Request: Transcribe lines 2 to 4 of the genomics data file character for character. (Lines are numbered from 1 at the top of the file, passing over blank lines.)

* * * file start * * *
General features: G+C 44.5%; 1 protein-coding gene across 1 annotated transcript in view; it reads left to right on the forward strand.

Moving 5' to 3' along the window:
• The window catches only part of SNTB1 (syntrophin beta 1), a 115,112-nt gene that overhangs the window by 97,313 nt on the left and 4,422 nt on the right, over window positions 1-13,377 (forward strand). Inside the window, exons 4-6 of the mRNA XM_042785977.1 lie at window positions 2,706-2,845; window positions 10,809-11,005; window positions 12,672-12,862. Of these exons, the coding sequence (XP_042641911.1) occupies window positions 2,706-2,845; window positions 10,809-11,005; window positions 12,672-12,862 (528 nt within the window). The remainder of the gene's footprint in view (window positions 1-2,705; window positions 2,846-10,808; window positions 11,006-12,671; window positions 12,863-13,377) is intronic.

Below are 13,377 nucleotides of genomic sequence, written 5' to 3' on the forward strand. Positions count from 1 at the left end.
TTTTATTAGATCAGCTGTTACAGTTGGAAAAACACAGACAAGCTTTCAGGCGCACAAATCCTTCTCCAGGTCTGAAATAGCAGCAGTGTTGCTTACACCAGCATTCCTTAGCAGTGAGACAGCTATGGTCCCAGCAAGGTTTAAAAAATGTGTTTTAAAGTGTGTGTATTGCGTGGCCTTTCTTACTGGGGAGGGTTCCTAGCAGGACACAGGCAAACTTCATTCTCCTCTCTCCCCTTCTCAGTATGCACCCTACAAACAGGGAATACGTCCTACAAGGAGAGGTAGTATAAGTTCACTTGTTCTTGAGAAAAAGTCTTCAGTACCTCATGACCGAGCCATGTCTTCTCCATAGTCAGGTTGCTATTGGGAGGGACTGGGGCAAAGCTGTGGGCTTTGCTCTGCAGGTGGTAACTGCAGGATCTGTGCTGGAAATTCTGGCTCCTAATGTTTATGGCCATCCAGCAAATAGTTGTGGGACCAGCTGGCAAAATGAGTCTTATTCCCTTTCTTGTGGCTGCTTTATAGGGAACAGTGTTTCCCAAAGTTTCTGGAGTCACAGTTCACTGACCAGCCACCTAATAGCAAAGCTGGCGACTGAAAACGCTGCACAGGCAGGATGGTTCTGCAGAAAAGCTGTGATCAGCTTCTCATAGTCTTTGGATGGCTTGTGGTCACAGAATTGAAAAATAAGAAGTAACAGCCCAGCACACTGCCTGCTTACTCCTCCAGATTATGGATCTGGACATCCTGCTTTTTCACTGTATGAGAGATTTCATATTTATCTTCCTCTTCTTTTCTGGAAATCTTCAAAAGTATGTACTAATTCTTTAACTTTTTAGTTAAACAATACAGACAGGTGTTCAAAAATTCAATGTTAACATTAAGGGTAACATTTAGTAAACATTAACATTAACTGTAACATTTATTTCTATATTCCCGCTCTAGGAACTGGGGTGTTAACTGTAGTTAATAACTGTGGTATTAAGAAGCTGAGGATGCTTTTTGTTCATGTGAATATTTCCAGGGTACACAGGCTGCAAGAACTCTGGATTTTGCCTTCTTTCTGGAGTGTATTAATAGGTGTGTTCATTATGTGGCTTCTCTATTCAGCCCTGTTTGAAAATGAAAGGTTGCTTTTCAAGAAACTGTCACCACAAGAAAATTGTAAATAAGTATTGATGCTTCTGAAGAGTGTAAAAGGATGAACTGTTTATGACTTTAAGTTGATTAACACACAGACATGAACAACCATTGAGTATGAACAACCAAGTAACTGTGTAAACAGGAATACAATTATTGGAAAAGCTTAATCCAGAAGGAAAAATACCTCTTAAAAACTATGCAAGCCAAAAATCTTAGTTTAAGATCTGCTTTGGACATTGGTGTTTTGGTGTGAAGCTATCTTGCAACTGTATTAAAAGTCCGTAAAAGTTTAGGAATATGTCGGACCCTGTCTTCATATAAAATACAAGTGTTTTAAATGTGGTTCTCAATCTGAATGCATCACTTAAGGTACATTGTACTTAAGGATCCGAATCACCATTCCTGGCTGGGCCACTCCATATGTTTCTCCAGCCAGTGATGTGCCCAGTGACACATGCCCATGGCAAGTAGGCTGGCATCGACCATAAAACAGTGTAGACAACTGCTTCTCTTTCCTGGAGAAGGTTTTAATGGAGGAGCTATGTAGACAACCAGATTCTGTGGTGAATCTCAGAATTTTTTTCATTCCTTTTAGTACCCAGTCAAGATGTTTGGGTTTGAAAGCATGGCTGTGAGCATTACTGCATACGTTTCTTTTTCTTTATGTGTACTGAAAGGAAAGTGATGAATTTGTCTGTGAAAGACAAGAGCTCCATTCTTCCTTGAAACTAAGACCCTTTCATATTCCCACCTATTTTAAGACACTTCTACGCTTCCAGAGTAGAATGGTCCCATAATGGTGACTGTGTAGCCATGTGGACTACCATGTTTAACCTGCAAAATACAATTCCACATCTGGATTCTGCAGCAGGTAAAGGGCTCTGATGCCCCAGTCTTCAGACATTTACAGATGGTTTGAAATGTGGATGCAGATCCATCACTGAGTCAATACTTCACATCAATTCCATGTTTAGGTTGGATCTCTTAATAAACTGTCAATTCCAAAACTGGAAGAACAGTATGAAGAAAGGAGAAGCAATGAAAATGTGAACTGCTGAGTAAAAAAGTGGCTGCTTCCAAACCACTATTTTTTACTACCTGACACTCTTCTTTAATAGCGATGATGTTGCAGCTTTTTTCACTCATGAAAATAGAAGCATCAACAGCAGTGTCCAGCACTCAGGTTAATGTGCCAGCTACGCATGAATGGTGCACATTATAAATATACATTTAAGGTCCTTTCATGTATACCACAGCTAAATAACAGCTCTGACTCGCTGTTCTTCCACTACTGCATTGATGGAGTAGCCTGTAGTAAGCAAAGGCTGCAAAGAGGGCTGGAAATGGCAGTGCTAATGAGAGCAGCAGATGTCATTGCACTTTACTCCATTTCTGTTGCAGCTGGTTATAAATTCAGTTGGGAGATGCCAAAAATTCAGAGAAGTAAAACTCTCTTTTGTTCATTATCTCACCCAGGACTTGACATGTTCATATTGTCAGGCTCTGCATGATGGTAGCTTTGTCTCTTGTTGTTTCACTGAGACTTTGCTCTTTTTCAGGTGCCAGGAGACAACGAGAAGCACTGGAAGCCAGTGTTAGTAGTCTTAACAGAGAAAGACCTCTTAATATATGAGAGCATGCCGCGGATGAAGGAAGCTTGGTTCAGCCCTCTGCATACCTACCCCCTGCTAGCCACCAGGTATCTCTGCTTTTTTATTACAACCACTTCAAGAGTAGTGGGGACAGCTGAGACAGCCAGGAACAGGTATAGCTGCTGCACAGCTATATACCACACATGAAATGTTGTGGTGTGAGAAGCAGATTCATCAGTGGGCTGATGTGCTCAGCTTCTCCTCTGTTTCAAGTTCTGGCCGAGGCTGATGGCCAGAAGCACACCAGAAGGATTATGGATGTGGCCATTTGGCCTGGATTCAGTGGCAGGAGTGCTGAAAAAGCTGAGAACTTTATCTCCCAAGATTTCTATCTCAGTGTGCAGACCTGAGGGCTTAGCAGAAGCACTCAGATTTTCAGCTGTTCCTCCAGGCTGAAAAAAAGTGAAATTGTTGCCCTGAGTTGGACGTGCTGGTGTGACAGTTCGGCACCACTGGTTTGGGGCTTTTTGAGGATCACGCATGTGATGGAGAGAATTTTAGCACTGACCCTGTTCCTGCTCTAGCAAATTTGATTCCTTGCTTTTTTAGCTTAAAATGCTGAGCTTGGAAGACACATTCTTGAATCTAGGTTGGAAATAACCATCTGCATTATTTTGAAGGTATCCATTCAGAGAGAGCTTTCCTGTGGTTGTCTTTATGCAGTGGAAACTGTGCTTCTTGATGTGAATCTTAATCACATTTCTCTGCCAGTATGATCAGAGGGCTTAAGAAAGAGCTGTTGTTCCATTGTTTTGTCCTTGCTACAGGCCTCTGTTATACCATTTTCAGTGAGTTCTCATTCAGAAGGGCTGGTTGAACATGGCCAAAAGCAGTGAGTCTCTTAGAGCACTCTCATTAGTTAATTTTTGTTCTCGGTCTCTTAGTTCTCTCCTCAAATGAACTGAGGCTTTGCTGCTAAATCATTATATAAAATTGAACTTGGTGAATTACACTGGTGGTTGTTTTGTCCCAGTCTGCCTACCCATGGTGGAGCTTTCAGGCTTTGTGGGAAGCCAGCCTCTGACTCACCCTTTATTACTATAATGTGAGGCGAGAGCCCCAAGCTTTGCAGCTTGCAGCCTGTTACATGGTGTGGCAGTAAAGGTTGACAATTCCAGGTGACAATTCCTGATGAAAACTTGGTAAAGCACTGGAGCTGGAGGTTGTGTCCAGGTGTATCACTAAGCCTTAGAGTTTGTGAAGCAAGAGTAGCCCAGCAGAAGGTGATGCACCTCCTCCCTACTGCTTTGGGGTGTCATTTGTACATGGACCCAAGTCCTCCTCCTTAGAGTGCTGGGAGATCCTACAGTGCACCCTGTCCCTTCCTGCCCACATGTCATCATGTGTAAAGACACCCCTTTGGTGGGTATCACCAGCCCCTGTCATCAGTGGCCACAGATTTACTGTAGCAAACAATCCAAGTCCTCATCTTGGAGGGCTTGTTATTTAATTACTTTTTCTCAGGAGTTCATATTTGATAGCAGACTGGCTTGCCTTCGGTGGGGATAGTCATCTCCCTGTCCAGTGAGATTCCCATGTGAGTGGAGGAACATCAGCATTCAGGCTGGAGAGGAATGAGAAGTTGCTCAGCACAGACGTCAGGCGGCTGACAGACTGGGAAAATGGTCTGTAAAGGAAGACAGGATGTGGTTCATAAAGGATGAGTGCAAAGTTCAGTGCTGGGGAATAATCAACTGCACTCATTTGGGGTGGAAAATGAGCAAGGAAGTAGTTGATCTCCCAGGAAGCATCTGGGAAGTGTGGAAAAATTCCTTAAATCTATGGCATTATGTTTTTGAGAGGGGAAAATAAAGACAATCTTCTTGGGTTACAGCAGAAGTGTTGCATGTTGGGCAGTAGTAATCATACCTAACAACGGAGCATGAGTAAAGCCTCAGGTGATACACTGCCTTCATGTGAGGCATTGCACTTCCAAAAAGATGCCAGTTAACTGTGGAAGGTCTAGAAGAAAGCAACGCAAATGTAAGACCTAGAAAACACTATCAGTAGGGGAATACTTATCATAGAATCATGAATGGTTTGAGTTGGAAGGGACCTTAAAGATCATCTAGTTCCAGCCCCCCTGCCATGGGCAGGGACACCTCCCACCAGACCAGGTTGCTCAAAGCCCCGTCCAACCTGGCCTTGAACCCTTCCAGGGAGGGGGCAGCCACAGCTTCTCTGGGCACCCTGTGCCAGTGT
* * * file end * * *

Moving 5' to 3' along the window:
• The window catches only part of SNTB1 (syntrophin beta 1), a 115,112-nt gene that overhangs the window by 97,313 nt on the left and 4,422 nt on the right, over window positions 1-13,377 (forward strand). Inside the window, exons 4-6 of the mRNA XM_042785977.1 lie at window positions 2,706-2,845; window positions 10,809-11,005; window positions 12,672-12,862. Of these exons, the coding sequence (XP_042641911.1) occupies window positions 2,706-2,845; window positions 10,809-11,005; window positions 12,672-12,862 (528 nt within the window). The remainder of the gene's footprint in view (window positions 1-2,705; window positions 2,846-10,808; window positions 11,006-12,671; window positions 12,863-13,377) is intronic.

Below are 13,377 nucleotides of genomic sequence, written 5' to 3' on the forward strand. Positions count from 1 at the left end.